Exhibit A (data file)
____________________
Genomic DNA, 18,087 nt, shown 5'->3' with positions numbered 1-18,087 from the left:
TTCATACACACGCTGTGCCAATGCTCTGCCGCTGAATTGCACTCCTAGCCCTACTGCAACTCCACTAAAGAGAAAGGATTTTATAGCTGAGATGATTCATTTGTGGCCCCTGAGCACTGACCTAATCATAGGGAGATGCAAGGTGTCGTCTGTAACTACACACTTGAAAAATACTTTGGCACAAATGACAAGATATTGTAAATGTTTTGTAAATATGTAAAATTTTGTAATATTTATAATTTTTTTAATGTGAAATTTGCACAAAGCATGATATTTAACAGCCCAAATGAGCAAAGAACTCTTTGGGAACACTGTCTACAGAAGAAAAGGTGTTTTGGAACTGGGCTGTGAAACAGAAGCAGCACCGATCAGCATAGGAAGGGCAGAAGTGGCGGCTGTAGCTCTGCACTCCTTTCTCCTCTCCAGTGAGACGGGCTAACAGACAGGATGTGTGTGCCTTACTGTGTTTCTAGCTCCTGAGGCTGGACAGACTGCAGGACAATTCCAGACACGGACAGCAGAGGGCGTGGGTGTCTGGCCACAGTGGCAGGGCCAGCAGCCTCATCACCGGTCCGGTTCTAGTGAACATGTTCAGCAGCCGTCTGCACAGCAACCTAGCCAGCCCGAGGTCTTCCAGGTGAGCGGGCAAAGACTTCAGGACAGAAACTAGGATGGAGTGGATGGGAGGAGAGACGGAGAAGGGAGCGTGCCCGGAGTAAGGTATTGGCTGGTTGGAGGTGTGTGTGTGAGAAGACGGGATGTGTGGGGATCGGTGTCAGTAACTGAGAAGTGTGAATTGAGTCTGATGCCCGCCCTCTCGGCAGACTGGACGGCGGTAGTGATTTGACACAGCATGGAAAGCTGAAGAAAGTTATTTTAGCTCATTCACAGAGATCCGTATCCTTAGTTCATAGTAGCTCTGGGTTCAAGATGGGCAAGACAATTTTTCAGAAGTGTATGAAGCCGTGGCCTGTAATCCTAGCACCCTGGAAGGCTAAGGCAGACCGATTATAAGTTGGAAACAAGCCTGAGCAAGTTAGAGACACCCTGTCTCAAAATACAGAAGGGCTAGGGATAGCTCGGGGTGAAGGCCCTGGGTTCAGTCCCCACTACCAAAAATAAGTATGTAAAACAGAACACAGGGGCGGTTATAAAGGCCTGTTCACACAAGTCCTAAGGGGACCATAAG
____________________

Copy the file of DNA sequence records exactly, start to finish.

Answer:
Genomic DNA, 18,087 nt, shown 5'->3' with positions numbered 1-18,087 from the left:
TTCATACACACGCTGTGCCAATGCTCTGCCGCTGAATTGCACTCCTAGCCCTACTGCAACTCCACTAAAGAGAAAGGATTTTATAGCTGAGATGATTCATTTGTGGCCCCTGAGCACTGACCTAATCATAGGGAGATGCAAGGTGTCGTCTGTAACTACACACTTGAAAAATACTTTGGCACAAATGACAAGATATTGTAAATGTTTTGTAAATATGTAAAATTTTGTAATATTTATAATTTTTTTAATGTGAAATTTGCACAAAGCATGATATTTAACAGCCCAAATGAGCAAAGAACTCTTTGGGAACACTGTCTACAGAAGAAAAGGTGTTTTGGAACTGGGCTGTGAAACAGAAGCAGCACCGATCAGCATAGGAAGGGCAGAAGTGGCGGCTGTAGCTCTGCACTCCTTTCTCCTCTCCAGTGAGACGGGCTAACAGACAGGATGTGTGTGCCTTACTGTGTTTCTAGCTCCTGAGGCTGGACAGACTGCAGGACAATTCCAGACACGGACAGCAGAGGGCGTGGGTGTCTGGCCACAGTGGCAGGGCCAGCAGCCTCATCACCGGTCCGGTTCTAGTGAACATGTTCAGCAGCCGTCTGCACAGCAACCTAGCCAGCCCGAGGTCTTCCAGGTGAGCGGGCAAAGACTTCAGGACAGAAACTAGGATGGAGTGGATGGGAGGAGAGACGGAGAAGGGAGCGTGCCCGGAGTAAGGTATTGGCTGGTTGGAGGTGTGTGTGTGAGAAGACGGGATGTGTGGGGATCGGTGTCAGTAACTGAGAAGTGTGAATTGAGTCTGATGCCCGCCCTCTCGGCAGACTGGACGGCGGTAGTGATTTGACACAGCATGGAAAGCTGAAGAAAGTTATTTTAGCTCATTCACAGAGATCCGTATCCTTAGTTCATAGTAGCTCTGGGTTCAAGATGGGCAAGACAATTTTTCAGAAGTGTATGAAGCCGTGGCCTGTAATCCTAGCACCCTGGAAGGCTAAGGCAGACCGATTATAAGTTGGAAACAAGCCTGAGCAAGTTAGAGACACCCTGTCTCAAAATACAGAAGGGCTAGGGATAGCTCGGGGTGAAGGCCCTGGGTTCAGTCCCCACTACCAAAAATAAGTATGTAAAACAGAACACAGGGGCGGTTATAAAGGCCTGTTCACACAAGTCCTAAGGGGACCATAAG